REGINA –The Saskatchewan government says dropping preliminary hearings for all but the most serious crimes could help address court delays.
A Ministry of Justice email to media says the province supports limiting hearings to alleged offences for which a sentence of 14 years or more could be imposed.
The ministry says it estimates the move could reduce the number of hearings by 40 per cent and would help reduce how long it took for someone to get to trial.
“There’s been some concern expressed around the country that they’ve resulted in delays,” Justice Minister Gord Wyant said Wednesday.
Wyant said full disclosure, in which the Crown must disclose relevant information to the accused, may make preliminary hearings less necessary.
“But certainly we’ve heard from the defence bar and from the courts that preliminary hearings do continue to serve a role in terms of perhaps determining the veracity of a witness, for instance,” he added.
The email says provincial and federal justice officials are to meet Thursday and Friday to talk about court delays and preliminary hearings.
Wyant said he also wants to meet with the chief justices of Saskatchewan’s Court of Queen’s Bench and provincial court to talk about options.
The debate comes after a Supreme Court ruling last summer set deadlines for trials to take place. The ruling said a provincial court trial must be completed within 18 months of a criminal charge being laid and within 30 months in superior courts.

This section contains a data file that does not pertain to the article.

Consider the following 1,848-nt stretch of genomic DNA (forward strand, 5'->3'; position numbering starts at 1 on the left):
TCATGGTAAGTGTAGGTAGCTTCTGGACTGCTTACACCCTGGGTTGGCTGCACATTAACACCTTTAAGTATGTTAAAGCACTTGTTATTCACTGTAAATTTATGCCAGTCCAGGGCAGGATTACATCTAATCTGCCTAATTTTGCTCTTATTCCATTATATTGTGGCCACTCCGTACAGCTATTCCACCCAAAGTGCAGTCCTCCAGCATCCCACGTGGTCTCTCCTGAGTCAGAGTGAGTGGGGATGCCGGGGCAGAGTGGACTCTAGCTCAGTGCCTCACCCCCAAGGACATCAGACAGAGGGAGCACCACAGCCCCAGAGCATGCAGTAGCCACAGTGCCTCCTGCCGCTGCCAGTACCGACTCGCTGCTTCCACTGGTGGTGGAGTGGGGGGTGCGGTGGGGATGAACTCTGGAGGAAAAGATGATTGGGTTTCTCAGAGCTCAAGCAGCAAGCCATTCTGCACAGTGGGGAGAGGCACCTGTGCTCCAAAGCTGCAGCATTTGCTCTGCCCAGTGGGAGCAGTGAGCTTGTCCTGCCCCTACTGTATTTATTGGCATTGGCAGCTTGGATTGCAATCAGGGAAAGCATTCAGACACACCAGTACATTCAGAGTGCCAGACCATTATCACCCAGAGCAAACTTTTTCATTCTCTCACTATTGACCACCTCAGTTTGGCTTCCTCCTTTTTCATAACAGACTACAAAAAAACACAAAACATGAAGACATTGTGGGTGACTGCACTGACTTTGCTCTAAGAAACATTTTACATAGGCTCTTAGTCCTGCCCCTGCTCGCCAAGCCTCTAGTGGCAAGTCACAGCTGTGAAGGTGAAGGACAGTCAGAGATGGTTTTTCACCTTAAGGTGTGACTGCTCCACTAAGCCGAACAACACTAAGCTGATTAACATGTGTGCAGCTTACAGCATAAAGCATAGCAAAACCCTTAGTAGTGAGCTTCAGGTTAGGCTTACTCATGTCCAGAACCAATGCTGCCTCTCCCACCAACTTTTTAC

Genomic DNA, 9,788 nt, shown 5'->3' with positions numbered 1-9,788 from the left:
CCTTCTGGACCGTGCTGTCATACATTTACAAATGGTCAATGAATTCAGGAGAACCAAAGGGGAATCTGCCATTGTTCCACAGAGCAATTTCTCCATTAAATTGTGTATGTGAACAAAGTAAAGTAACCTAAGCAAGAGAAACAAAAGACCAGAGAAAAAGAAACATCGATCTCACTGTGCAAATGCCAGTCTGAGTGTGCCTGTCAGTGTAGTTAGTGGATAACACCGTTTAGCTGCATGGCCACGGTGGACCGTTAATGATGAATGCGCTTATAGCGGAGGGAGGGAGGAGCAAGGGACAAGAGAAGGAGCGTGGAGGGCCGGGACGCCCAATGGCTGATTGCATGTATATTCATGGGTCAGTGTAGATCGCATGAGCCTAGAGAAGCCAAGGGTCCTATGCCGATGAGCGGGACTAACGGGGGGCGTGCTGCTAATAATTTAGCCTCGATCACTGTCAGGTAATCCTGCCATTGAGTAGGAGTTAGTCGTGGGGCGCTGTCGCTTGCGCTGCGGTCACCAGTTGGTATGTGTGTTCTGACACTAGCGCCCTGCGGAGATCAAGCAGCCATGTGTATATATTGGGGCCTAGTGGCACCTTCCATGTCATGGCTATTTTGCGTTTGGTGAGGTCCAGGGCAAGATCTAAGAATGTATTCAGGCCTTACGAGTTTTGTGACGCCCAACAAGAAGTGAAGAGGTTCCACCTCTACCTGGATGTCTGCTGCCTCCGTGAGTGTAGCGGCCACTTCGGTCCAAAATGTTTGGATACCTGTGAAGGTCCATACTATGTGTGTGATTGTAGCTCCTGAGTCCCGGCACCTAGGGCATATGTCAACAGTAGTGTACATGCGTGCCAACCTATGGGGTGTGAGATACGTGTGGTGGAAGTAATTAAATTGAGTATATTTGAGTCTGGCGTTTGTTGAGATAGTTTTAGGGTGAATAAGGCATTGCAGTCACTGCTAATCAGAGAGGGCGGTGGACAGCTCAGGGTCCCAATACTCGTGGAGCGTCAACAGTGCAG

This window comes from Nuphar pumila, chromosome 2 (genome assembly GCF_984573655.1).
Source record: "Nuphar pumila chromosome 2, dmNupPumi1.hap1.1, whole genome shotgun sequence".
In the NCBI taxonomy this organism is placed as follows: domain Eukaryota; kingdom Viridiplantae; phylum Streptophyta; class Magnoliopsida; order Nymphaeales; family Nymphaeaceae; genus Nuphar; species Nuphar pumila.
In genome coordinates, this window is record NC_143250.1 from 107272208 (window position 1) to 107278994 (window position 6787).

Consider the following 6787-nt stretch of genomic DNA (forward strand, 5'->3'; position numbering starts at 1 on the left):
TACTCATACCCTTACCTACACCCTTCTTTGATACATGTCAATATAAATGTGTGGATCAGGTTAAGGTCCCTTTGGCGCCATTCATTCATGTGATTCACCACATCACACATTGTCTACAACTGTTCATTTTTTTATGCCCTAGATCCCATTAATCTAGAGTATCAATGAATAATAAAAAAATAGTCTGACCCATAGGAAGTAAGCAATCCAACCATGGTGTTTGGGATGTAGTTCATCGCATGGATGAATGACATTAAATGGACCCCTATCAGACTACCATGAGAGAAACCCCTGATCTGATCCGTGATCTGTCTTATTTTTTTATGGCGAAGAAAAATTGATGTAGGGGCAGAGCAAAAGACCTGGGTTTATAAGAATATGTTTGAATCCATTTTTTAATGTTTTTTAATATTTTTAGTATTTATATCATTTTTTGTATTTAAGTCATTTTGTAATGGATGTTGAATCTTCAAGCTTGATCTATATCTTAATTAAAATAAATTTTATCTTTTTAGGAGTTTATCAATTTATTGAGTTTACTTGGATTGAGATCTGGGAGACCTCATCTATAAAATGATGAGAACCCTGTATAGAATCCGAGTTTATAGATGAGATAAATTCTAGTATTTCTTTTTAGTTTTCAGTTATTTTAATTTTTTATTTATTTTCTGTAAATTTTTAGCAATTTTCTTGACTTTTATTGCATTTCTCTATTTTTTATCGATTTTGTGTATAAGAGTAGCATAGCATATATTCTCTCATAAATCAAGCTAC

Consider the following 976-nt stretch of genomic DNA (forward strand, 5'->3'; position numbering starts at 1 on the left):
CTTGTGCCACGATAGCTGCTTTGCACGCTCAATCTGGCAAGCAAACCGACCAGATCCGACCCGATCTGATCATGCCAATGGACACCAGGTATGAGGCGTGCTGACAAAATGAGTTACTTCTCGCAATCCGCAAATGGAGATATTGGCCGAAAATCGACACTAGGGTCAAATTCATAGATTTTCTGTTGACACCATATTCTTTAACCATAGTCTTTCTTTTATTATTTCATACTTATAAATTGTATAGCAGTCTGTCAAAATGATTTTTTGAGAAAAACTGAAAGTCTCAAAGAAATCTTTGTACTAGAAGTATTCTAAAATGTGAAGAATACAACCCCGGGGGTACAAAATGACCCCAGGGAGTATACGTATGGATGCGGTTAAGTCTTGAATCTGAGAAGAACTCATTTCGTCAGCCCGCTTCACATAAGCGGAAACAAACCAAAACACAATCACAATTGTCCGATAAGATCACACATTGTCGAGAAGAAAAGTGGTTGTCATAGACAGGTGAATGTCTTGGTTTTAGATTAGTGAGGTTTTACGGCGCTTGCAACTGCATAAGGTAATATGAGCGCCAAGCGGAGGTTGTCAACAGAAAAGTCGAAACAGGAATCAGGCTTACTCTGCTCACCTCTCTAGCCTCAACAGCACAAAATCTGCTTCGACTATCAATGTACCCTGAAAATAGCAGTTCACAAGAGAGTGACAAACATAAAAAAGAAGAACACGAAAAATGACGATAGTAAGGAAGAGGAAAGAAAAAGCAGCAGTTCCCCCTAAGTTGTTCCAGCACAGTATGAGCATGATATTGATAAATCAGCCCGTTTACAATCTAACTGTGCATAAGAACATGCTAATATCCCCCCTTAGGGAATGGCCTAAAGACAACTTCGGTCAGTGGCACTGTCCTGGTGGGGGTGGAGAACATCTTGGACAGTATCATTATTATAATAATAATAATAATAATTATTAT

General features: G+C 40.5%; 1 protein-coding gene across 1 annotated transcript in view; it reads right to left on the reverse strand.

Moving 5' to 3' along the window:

Cases have been dismissed across the country because they took too long to get to trial. Most notably, a Quebec Superior Court judge ruled earlier this month that a man would not be tried for the death of his wife because he spent 56 months in jail without a trial.
Saskatchewan justice officials say four cases have been dismissed so far, two of them because of the availability of witnesses.
Manitoba is making a similar request to do away with preliminary hearings.
Ontario’s attorney general has also asked the federal justice minister for help reforming the Criminal Code to limit the use of preliminary inquiries.
The Canadian Bar Association said in a news release earlier this month that it’s concerned about the impact of delays on victims and witnesses, as well as the potential to undermine confidence in the justice system.
The association listed 10 ways to reduce court delays, including appointing enough judges and providing adequate legal aid.
It said preliminary hearings should be kept because they usually mean an earlier resolution of the case or a streamlining of matters if it does go to trial.
Wyant said that needs to be considered too.
“Many cases get settled at the preliminary hearing stage with guilty pleas or charges being withdrawn, and so I don’t think we want to lose that opportunity.”